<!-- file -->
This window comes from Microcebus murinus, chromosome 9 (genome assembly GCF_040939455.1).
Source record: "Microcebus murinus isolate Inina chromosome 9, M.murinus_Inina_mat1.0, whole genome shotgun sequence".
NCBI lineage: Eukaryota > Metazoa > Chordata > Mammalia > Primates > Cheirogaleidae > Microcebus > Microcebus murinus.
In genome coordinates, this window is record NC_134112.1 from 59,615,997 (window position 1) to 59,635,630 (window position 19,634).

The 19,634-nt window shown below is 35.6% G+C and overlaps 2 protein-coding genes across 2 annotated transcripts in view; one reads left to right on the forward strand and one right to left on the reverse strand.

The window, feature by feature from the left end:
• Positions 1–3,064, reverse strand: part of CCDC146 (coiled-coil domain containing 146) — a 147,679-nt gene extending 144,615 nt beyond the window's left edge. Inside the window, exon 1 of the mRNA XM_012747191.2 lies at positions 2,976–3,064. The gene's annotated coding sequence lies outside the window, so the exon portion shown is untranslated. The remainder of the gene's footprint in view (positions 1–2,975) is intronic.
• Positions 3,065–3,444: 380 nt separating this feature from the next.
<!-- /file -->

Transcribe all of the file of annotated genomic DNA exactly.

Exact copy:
This window comes from Microcebus murinus, chromosome 9 (genome assembly GCF_040939455.1).
Source record: "Microcebus murinus isolate Inina chromosome 9, M.murinus_Inina_mat1.0, whole genome shotgun sequence".
NCBI lineage: Eukaryota > Metazoa > Chordata > Mammalia > Primates > Cheirogaleidae > Microcebus > Microcebus murinus.
In genome coordinates, this window is record NC_134112.1 from 59,615,997 (window position 1) to 59,635,630 (window position 19,634).

The 19,634-nt window shown below is 35.6% G+C and overlaps 2 protein-coding genes across 2 annotated transcripts in view; one reads left to right on the forward strand and one right to left on the reverse strand.

The window, feature by feature from the left end:
• Positions 1–3,064, reverse strand: part of CCDC146 (coiled-coil domain containing 146) — a 147,679-nt gene extending 144,615 nt beyond the window's left edge. Inside the window, exon 1 of the mRNA XM_012747191.2 lies at positions 2,976–3,064. The gene's annotated coding sequence lies outside the window, so the exon portion shown is untranslated. The remainder of the gene's footprint in view (positions 1–2,975) is intronic.
• Positions 3,065–3,444: 380 nt separating this feature from the next.